Just for fun I’ve posted three versions of more or less the same shot below:

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Derek Gray’s original

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David Drage’s version

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Rob Romani’s version

Finzean Saw Mill – 9th August 2018

Our summer outdoor excursions programme took us to the Forest of Birse near Finzean for a look at the water powered 19th century mills. I’d visited these circa 7 years ago as part of the photography course at Grays, and knew it would be good if we could arrange access to the buildings.  Guy Haslam, the chairperson of the Birse Community Trust  was extremely helpful and arranged to meet us at 7pm outside the mill. The mill is still in operation on a part time basis and manufactures fence posts, brooms and wooden kitchen implements like spurtles and dough rollers. In the past it used to make wooden stoppers for herring barrels.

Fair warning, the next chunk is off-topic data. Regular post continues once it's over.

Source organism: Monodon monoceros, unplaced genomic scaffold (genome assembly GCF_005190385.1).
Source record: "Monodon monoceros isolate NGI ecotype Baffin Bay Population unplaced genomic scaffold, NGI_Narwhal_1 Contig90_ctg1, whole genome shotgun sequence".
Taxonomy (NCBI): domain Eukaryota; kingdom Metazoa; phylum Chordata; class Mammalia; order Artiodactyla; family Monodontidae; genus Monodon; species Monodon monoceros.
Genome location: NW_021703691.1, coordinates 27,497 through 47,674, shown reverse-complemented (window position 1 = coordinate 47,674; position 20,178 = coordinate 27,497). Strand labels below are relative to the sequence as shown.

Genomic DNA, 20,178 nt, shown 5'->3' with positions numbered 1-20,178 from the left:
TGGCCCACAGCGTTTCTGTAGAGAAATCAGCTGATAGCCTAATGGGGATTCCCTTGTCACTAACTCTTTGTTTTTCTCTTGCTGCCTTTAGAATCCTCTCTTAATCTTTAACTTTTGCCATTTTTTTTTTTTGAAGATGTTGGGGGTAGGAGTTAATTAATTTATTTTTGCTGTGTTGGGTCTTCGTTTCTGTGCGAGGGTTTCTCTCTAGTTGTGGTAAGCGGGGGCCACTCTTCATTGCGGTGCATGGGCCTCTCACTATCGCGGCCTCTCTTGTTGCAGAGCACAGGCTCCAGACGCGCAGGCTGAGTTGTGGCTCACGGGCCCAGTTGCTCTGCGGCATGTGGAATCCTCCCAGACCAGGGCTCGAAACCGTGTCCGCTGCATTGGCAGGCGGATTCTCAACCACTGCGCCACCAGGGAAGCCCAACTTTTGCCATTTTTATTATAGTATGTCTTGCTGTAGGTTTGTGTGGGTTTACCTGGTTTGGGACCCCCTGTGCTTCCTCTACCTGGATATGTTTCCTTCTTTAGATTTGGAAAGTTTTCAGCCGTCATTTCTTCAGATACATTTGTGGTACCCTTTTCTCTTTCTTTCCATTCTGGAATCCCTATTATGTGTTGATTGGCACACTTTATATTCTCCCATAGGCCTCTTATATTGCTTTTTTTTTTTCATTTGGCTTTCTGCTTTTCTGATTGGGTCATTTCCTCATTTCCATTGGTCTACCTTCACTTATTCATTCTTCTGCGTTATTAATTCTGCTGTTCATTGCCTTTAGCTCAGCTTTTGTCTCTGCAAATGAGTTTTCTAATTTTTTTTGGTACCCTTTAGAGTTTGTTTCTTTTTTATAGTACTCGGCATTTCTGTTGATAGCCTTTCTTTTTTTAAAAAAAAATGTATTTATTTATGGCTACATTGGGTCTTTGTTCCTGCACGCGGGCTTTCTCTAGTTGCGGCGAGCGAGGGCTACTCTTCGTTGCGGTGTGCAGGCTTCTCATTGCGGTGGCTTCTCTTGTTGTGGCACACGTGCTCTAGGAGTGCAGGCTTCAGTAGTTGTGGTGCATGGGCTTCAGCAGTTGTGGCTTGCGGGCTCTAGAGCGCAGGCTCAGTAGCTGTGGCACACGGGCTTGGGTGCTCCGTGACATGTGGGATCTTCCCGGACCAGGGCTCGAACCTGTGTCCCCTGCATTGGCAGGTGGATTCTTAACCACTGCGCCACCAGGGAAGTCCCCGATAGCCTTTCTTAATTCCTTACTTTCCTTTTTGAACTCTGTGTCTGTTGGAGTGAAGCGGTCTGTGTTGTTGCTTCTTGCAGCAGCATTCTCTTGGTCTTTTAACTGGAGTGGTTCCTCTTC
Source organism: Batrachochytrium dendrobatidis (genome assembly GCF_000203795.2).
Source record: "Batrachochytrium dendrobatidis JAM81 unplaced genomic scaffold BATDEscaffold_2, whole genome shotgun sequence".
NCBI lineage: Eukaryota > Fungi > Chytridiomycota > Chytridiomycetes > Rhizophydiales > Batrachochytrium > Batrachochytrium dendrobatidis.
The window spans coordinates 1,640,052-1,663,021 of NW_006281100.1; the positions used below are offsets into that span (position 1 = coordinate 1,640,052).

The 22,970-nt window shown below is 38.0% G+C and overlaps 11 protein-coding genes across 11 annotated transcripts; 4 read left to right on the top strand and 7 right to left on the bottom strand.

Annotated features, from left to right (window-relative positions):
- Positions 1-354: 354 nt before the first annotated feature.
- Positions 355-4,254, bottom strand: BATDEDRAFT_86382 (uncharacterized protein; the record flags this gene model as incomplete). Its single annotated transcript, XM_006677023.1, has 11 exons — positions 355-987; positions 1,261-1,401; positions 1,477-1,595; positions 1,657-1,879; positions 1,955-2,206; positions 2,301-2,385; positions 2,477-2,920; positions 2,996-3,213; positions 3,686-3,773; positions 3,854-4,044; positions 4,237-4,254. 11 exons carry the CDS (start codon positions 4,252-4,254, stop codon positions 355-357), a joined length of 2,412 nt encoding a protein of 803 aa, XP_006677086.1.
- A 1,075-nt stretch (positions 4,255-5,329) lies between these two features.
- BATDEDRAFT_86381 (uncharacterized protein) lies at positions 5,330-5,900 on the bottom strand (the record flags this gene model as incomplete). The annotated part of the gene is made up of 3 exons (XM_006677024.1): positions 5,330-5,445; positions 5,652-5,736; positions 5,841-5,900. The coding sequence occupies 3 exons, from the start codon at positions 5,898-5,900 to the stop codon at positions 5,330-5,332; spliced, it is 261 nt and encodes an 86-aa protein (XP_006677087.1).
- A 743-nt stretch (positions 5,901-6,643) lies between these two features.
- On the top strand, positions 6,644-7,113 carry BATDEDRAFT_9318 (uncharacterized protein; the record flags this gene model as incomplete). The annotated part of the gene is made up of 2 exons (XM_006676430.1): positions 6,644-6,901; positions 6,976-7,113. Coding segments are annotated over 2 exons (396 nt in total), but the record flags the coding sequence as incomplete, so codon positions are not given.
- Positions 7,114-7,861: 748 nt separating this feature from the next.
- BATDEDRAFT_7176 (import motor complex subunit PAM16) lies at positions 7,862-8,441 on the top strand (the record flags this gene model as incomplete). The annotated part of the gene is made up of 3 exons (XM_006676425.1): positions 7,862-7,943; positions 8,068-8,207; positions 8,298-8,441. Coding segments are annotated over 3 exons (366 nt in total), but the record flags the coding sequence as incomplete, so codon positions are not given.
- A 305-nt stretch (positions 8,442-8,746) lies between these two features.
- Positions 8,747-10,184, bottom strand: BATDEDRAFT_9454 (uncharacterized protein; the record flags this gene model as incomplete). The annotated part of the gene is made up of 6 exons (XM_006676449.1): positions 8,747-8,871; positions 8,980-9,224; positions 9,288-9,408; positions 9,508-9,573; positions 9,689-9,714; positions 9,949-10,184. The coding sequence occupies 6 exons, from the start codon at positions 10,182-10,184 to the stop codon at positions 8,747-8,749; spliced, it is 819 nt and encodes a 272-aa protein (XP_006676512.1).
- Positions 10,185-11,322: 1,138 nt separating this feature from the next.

Further along the river is the bucket mill, which we did not visit on this occasion. The following a bit more info from the Historic Scotland website: “The Finzean Sawmill and Turning Mill, on the N bank of the River Feugh, is a remarkable survival in full working order. The sawmill, and the site of the Bucket Mill were established in the early 19th century to exploit the Glen Ferrick pine woods. From the 1830s to 1871, the sawmill was occupied by a range of different timber contractors who were harvesting timber on Finzean Estate. During this period the sawmiller was Charles Young. In 1871 the operation of the Sawmill passed to Alexander Duncan, who had built the Finzean Turning Mill in the 1830s on the outflow from the sawmill. The Sawmill and Turning Mill is still operated by a member of the Duncan family. In 1999, the ownership of the mills passed from Finzean Estate to Birse Community Trust. Extensive restoration work has been carried out on the mills using local timber milled at the sawmill.